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The Maeatae were a confederation of tribes who lived probably beyond the Antonine Wall in Roman Britain. The historical sources are vague as to the exact region they inhabited.

Near the summit of Dumyat hill in the Ochils, overlooking Stirling, there are remains of a fort and the name of the hill (in Gaelic Dùn Mhèad) is believed to derive from name meaning the hill of the Maeatae.[1] This prominent hill fort may have marked their northern boundary, while Myot Hill near Falkirk plausibly marks their southern limits.

They appear to have come together as a result of treaties struck between the Roman Empire and the various frontier tribes in the 180s AD under the governorship of Ulpius Marcellus.

In 210 AD they began a serious revolt against the Roman Empire, and again the following year.[2]

The Miathi, mentioned in Adomnán's Life of Columba, probably to be identified with the Southern Picts, have been posited as the same group, their identity seemingly surviving in some form as late as the 6th or 7th centuries AD.[3]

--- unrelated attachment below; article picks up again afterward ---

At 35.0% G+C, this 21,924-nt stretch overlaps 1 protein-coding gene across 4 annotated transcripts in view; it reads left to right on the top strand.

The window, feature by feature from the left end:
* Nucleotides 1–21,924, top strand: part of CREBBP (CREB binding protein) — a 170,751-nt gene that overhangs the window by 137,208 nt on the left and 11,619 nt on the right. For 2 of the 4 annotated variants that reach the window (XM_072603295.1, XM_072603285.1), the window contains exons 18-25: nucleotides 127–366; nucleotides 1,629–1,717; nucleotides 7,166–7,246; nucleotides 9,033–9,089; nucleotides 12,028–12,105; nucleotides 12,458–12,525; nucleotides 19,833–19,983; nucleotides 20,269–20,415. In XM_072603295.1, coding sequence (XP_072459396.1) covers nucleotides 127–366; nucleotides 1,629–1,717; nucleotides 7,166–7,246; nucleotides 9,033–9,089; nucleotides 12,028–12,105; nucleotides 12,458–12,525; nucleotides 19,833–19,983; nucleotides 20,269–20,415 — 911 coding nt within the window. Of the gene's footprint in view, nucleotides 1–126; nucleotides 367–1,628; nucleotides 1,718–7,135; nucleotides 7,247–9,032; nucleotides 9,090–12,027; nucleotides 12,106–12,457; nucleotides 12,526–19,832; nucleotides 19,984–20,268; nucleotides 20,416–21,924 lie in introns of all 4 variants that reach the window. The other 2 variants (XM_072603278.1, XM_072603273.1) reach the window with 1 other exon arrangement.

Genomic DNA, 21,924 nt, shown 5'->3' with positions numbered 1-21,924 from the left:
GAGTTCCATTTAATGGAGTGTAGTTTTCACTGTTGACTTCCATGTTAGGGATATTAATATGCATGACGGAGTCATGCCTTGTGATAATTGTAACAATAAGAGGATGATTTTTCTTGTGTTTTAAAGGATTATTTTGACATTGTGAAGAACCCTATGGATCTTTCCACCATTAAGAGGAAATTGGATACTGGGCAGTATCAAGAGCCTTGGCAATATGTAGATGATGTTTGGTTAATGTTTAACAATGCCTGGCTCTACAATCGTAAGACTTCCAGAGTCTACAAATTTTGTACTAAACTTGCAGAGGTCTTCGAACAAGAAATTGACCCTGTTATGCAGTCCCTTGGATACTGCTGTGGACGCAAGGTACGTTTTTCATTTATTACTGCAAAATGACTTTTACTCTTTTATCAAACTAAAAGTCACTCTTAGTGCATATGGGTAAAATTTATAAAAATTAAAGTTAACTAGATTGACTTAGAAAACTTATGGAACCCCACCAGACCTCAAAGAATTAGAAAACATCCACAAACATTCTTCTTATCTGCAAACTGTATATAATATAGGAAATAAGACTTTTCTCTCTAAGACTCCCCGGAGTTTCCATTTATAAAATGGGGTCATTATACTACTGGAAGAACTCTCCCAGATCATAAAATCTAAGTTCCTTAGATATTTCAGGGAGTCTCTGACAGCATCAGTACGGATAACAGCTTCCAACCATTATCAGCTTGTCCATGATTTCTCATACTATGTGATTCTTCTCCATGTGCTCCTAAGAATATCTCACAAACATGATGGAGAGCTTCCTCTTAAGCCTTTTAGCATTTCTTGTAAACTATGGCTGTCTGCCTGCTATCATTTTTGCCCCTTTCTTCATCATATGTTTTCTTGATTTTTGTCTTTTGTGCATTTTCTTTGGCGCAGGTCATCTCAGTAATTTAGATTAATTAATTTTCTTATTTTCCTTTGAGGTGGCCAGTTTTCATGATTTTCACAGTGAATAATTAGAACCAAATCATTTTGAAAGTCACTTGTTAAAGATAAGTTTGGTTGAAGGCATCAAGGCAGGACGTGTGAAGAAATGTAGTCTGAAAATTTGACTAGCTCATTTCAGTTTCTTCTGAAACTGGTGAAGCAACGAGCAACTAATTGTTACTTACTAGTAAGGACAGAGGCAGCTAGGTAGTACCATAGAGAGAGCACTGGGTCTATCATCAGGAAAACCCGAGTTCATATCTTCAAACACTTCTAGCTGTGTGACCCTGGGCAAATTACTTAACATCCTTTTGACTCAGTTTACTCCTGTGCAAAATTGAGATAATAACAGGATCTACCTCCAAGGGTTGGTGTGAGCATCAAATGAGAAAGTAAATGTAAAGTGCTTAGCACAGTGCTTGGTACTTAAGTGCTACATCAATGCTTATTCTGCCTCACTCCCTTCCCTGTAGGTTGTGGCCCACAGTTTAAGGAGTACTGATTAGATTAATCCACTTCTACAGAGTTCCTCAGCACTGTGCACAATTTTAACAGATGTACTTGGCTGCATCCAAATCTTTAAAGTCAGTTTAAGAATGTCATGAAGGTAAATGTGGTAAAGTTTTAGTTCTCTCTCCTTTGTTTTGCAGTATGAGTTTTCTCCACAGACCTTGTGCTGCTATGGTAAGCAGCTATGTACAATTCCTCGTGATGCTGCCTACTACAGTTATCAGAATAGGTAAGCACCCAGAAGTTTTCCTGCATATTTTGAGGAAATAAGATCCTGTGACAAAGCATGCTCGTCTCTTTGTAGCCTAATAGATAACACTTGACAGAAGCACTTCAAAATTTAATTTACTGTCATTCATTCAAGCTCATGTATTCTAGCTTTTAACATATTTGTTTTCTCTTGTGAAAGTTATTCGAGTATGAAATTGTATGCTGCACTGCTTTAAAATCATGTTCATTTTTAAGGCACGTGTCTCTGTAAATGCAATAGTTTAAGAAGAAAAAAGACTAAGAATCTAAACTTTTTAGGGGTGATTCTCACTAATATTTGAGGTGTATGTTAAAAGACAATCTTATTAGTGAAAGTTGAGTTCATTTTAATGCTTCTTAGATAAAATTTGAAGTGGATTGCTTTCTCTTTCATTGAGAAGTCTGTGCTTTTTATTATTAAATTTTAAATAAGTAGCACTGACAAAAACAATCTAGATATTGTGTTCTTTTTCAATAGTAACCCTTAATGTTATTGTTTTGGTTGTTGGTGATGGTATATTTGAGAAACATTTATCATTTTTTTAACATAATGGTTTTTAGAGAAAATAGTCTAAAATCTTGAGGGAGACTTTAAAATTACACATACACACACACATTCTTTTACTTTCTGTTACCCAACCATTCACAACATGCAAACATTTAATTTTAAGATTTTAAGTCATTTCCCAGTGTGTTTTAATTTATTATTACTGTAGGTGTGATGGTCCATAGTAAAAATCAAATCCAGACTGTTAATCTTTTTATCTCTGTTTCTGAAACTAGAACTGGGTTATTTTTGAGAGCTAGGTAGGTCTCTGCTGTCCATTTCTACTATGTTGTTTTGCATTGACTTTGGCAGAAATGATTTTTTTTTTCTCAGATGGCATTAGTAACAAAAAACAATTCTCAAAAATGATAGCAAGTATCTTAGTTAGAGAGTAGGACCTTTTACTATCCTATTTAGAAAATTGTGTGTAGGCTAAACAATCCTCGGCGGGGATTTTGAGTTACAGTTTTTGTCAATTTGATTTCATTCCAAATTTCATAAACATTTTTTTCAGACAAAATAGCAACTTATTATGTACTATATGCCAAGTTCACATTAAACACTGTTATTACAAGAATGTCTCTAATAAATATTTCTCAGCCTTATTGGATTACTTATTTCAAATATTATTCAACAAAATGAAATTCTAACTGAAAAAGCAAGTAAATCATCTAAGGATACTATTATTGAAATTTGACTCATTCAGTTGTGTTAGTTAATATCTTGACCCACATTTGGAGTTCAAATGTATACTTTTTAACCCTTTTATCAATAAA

1. Mann, J C (1974). "THE NORTHERN FRONTIER AFTER A.D. 369". Glasgow Archaeological Journal  – via JSTOR (subscription required). 3: 40.<templatestyles src="Module:Citation/CS1/styles.css"></templatestyles>
  2. Birley, Robin (October 1963). "The Roman Legionary Fortress at Carpow, Perthshire". Scottish Historical Review  – via JSTOR (subscription required). 42 (134): 131.<templatestyles src="Module:Citation/CS1/styles.css"></templatestyles>
  3. MacLean, Hector (1872–1906). "The Ancient Peoples of Ireland and Scotland Considered". Journal of the Anthropological Institute of Great Britain and Ireland  – via JSTOR (subscription required): 164.<templatestyles src="Module:Citation/CS1/styles.css"></templatestyles>